marley and me: 115min
the bounty hunter: 110min

sites.younglife.org:8080 (history mayne), Tuesday, 15 June 2010 14:23 (4 years ago) Permalink

movies - 5-6 £/h
books - £2/h?
videogames - £1/h?
albums - 50p/h?

movies never gonna cut it at that rate

I can see the others, but how do you get albums at 50p per hour? Most albums aren't even an hour long, and depending on format they can cost well over £15. Unless you're offsetting free download/spotify albums against bought albums, but that's a whole different thing. Or replay value, but then you can rewatch films if you buy instead of go to the cinema...

Also, it doesn't seem like anyone has linked to this other relevant thread: Your ideal length of a film

emil.y, Tuesday, 15 June 2010 14:30 (4 years ago) Permalink

TV shows get to have it both ways - they're an hour at most, yet the "experience" lasts months and even years. And you can charge out the wazoo for the DVDs.

progressive cuts (Tracer Hand), Tuesday, 15 June 2010 14:31 (4 years ago) Permalink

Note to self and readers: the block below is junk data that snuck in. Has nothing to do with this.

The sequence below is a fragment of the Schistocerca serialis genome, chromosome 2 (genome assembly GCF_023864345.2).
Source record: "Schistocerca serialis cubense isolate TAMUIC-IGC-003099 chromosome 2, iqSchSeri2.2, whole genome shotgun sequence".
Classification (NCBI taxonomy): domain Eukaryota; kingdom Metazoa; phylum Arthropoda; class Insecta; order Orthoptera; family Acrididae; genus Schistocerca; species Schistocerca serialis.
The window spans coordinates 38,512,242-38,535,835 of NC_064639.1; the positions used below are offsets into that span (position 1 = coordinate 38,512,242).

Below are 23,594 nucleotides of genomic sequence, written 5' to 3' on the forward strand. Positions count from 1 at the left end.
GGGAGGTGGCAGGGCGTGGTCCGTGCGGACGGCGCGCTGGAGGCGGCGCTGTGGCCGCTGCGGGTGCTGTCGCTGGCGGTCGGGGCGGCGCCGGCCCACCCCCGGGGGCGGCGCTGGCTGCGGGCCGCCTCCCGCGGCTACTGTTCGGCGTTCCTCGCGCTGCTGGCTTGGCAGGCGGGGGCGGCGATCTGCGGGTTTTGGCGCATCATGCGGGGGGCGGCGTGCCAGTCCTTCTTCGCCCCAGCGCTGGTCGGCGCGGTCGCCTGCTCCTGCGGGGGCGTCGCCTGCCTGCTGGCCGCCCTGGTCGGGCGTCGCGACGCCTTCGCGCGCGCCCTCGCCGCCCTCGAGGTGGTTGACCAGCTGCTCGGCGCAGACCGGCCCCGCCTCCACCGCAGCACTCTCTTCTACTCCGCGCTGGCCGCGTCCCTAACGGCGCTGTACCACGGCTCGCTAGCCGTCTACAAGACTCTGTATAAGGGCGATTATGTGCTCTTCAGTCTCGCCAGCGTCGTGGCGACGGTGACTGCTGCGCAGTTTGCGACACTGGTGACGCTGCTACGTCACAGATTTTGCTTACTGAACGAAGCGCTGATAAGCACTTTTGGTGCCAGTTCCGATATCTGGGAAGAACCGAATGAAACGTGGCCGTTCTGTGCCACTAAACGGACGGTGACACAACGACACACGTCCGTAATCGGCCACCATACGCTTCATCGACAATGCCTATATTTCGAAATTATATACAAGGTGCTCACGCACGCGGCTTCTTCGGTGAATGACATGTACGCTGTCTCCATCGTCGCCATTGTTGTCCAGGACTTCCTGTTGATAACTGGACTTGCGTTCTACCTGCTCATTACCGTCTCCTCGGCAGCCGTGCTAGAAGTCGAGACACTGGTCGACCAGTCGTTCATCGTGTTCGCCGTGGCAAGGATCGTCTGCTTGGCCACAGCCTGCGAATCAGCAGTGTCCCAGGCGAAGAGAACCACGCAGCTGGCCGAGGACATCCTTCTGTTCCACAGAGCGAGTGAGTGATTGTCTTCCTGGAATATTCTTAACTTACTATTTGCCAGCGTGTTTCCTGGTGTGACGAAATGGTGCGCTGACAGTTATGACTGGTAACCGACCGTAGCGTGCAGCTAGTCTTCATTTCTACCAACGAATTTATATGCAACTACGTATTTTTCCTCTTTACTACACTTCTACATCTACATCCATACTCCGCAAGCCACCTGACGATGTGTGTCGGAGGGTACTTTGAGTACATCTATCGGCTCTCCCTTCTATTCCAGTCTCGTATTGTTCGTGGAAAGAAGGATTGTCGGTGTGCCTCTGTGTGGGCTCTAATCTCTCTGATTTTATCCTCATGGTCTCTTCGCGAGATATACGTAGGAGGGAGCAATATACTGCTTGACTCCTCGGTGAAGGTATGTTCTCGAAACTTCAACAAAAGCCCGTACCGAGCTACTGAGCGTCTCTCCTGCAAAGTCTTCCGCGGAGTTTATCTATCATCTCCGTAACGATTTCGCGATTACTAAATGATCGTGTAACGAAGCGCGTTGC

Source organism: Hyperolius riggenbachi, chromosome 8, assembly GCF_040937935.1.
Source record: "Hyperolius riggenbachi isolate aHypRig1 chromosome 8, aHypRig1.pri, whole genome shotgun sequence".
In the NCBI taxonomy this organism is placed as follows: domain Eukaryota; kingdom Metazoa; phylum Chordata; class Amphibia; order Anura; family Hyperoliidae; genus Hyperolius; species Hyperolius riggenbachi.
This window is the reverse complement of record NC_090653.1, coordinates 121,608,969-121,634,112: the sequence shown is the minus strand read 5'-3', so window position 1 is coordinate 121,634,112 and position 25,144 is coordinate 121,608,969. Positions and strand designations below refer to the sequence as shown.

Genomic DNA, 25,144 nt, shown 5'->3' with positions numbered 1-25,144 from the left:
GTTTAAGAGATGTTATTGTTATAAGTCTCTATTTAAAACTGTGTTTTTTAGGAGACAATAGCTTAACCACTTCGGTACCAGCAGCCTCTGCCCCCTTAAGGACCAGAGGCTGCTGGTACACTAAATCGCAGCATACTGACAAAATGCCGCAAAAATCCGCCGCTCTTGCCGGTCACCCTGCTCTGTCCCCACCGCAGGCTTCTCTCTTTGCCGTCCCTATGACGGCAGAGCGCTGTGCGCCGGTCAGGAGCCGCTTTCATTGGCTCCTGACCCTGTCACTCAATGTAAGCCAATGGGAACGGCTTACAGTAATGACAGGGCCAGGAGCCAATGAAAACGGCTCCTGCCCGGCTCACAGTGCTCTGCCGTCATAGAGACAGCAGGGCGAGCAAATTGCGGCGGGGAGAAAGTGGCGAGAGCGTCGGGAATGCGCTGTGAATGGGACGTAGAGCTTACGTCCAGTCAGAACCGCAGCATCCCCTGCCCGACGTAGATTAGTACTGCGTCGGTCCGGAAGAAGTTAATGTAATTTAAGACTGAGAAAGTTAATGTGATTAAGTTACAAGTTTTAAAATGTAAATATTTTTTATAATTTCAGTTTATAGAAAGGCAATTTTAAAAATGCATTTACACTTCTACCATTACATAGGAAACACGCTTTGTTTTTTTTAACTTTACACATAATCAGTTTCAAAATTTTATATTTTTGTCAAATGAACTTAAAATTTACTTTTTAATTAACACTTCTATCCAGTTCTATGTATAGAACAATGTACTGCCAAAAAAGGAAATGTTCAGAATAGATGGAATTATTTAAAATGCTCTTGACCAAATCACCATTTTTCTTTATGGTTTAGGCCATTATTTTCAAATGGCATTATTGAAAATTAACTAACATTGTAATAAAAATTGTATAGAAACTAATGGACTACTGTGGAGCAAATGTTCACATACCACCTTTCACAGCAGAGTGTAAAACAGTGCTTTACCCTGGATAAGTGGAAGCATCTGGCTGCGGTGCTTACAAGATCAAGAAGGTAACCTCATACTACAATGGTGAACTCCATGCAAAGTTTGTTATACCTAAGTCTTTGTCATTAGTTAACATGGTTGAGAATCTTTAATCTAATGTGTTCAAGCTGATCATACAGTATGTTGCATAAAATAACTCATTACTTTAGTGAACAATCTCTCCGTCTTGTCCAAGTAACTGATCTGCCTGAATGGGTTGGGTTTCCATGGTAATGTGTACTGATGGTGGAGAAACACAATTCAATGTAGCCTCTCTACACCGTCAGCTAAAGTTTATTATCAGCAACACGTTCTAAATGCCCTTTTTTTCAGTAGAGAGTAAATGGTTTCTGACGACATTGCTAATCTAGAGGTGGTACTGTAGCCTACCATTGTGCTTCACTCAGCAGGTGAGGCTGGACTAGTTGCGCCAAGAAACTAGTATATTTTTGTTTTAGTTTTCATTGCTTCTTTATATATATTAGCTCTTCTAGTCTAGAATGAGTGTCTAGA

Why dont movies just have a 10-min intermission?

Adam Bruneau, Tuesday, 15 June 2010 14:32 (4 years ago) Permalink

Gandhi did. The movie theater even had some old reel they put on, with candy-stripes and big white capital letters that said "INTERMISSION".

progressive cuts (Tracer Hand), Tuesday, 15 June 2010 14:34 (4 years ago) Permalink

historias extraordinarias had TWO intermissions!

delanie griffith (s1ocki), Tuesday, 15 June 2010 14:35 (4 years ago) Permalink

Or replay value, but then you can rewatch films if you buy instead of go to the cinema...

was thinking of replay value, and that is true but that would count for videos, as a separate category from movies.